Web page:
Three Lessons From Public-Private Partnerships in Education

By Lori McFarling, President of Corporate & Community Partnerships, Discovery Education

SOURCE: Discovery Education


Since the beginning of the pandemic, over 90% of K-12 students transitioned to remote learning, with many participating in some type of hybrid model. While school districts continue to explore and implement ways to adapt to the  new educational environment, collective community partnerships prove an essential ingredient in the work to maintain continuity of learning for all students.

Recent research reveals that during this time of unprecedented turbulence,  businesses are expected to step up and help address our most pressing challenges. Edelman’s 2021 Trust Barometer reflects a widespread desire for institutions to partner with one another to find a common purpose and take collective action to solve societal problems. The public’s growing trust of business comes with a clear expectation that our corporate leaders will apply the same strategy, rigor, and commitment to societal engagement as they do towards delivering corporate results.

In early May, Discovery Education convened thought leaders from the business and education communities in a virtual summit designed to explore the state of education today and the role corporate leaders can play in bolstering societal outcomes. Speakers from the Aspen Institute, AstraZeneca, Boeing, the Bill & Melinda Gates Foundation, Salesforce, the Siemens Foundation, and others shared their insights and engaged the corporate leaders in attendance in a dialog about the ways public-private partnerships can effectively support education. Here’s what we learned:

Invest locally with global context.
If COVID-19 taught nothing else, we learned that teaching and learning goes beyond the walls of a classroom. Corporate and community responses to the evolving needs of educators and students resulting from this new reality requires attention to context and connection to the world at large.

If you want to hire a workforce from the community, help develop the requisite talent. Start by fostering dialogue and listening deeply. Building partnerships that are grounded in community needs, reflective of global realities, and that engage our youngest of learners is critical.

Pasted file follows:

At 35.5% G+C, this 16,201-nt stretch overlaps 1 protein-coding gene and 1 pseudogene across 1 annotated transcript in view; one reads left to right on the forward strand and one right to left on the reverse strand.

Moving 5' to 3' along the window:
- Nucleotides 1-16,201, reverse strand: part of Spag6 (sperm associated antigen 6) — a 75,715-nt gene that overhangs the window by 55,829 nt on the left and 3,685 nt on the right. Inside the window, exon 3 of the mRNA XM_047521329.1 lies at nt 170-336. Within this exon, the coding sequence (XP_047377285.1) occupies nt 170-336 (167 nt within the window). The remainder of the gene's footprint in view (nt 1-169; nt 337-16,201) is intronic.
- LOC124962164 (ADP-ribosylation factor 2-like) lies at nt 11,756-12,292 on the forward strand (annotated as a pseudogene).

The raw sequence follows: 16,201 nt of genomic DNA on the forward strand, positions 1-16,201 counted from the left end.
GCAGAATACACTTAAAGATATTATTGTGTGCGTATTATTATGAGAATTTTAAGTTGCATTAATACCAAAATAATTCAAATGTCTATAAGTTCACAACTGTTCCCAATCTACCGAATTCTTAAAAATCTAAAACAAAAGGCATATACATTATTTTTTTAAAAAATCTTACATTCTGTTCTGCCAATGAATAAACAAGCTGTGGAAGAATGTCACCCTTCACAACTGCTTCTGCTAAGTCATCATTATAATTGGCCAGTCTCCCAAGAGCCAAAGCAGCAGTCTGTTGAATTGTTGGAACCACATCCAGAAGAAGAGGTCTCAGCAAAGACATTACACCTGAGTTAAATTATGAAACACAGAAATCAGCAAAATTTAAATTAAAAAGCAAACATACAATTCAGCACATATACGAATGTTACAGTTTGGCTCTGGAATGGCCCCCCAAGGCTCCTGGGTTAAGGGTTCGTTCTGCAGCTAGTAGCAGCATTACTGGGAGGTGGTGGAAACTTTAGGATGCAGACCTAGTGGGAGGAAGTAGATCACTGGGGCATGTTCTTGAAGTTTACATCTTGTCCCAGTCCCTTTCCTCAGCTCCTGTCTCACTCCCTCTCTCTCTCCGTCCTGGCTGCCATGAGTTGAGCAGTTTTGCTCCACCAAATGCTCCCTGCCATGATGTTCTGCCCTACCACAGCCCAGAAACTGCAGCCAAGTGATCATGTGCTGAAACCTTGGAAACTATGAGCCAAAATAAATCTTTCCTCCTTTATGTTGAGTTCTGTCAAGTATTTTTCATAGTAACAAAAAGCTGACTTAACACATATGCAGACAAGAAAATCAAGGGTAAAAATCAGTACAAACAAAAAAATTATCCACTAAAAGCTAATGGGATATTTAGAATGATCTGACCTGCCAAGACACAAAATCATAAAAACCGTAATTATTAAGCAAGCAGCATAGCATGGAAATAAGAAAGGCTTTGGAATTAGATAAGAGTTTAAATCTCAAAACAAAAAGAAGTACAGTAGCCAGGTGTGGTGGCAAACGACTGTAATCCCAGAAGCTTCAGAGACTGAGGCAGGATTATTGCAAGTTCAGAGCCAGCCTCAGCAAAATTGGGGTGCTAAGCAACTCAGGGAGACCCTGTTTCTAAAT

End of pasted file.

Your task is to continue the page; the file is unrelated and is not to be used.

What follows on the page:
Talent development and long-term partnership go hand-in-hand. According to Gene Pinkard, Assistant Director of Practice and Leadership at The Aspen Institute: “When we think about the long-term investment, we have to start talent development earlier. We are at this pivotal stage where we can ask questions and be intentional about interrogating the current system.”

Preparing learners for tomorrow means connecting students to engaging real-world experiences that ignite curiosity and build the skills necessary for global competitiveness. Prioritizing and then scaling equitable access to these experiences is imperative to creating pathways for students’ post-secondary success.

Organizations and communities must come together to address skill development and workforce readiness while focusing on diversity and inclusion and holding each other accountable for bringing about change. Leveraging the power of digital content by engaging locally with an international focus, like the United Nations Sustainable Development Goals, invites collaboration and inclusive thinking, connects students and prepares them for the world of work.

Shift the equity narrative by focusing on inclusivity.
Building an education system that pays life-long dividends for individuals and communities alike requires equity. At its heart, the challenge of equity is not with the students themselves, but the historically exclusionary systems in which they learn.

The murder of George Floyd and subsequent social activism combined with the multiple and overlapping challenges wrought by COVID-19 starkly illuminated the fact that many U.S. systems are plagued by fundamental injustices. There are currently 11.9 million children living in poverty in the United States, 75% of whom are children of color. Food insecurity, a lack of internet connectivity, and a deficit of learning devices are just of few of the challenges low-income students may face. While these complex dynamics are not new, they are more intensely exposed during a global crisis and social reckoning.